Division of labour is an economic concept which states that dividing the production process into different stages enables workers to focus on specific tasks. If workers can concentrate on one small aspect of production, this increases overall efficiency – so long as there is sufficient volume and quantity produced.
This concept was popularised by Adam Smith in An Inquiry into the Nature and Causes of the Wealth of Nations (1776). Famously, he used the example of a pin factor. Adam Smith noted how the efficiency of production was vastly increased because workers were split up and given different roles.
Why is division of labour more efficient?
- Workers need less training as they only have to master a small number of tasks
- It is faster to use one particular tool and do one job.
- No time is wasted with a worker dropping a tool and then picking up another, every time he needs to moved onto a new item.
- There is no need to move around the factory, the work can be brought to the worker.
- Workers can concentrate on those jobs which best suit their skills.
When production has very high volumes, division of labour is necessary to get economies of scale.
Potential problems of division of labour
- If workers are highly specialised, then the job can become very boring and repetitive. This can lead to low labour morale.
- If workers lose the motivation to concentrate and do a good job, mistakes may creep in as they get bored.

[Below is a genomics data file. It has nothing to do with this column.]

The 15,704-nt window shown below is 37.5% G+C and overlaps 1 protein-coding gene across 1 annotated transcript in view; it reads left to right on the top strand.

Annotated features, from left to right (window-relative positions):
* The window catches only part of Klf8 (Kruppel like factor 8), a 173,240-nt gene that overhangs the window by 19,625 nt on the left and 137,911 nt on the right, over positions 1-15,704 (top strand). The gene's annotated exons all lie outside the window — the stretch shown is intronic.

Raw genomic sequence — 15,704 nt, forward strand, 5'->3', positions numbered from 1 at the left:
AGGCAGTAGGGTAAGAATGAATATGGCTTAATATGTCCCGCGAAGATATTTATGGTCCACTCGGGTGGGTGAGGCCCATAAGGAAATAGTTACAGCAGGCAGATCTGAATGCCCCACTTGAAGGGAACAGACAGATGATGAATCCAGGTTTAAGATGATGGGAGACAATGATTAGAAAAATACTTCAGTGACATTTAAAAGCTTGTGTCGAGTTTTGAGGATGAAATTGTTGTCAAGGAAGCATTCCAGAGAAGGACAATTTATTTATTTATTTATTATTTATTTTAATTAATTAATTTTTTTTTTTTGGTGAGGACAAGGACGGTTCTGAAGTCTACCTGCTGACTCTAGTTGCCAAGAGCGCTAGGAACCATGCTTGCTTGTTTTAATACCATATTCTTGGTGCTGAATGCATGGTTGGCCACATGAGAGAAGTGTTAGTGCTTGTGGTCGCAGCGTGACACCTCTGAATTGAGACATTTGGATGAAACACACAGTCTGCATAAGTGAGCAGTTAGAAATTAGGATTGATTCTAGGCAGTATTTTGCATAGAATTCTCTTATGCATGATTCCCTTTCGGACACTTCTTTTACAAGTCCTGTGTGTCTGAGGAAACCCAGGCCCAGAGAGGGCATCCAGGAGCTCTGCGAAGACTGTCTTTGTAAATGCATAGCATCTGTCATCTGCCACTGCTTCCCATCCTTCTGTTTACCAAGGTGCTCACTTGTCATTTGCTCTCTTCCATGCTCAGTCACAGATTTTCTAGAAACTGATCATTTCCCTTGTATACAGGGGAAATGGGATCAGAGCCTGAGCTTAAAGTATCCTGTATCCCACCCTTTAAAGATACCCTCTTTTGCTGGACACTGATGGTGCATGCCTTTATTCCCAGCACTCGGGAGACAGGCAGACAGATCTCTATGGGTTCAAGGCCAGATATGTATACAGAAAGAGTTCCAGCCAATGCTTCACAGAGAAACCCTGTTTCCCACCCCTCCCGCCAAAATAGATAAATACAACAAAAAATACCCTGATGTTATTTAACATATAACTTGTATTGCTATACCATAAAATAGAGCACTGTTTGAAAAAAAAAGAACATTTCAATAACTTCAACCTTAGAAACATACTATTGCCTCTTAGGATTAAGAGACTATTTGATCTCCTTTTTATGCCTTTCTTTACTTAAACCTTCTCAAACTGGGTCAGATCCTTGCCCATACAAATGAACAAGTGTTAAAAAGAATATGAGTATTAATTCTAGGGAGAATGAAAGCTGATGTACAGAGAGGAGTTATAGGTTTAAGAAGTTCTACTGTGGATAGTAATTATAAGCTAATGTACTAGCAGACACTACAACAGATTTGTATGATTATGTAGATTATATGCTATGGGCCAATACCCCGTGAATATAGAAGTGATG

- An assembly line could grind to a halt if there is a blockage on one particular area.
- Adam Smith himself recognised this potential problem and advocated education of the workforce so that they wouldn’t get too demoralised by their repetitive job.
Examples of division of labour
Ford motor factories. In the 1920s, H.Ford made use of the assembly line to increase the productivity of producing motor cars. On the assembly line, there was division of labour with workers concentrating on particular jobs.
Food production. A very basic example of division of labour could be seen in food gathering. In early societies, men would be the hunters, women and children would prepare the food and collect berries. The idea was that it was a very simple division of labour to enable the best use of different skill sets.
Nowadays, there is even greater division of labour in food production. Farmers will buy seeds, fertilisers and tractors from different companies. They will just concentrate on one aspect of food production. The tools and food processing is handled by different workers and a different stage in the production cycle.
Globalisation and division of labour
Globalisation has enabled a division of labour by country. For example, the developing world concentrates on the production of primary products. This involves low-paid labour to do the labour intensive work of picking coffee beans. The beans are then transported to developed countries, where other workers process, package and market the product.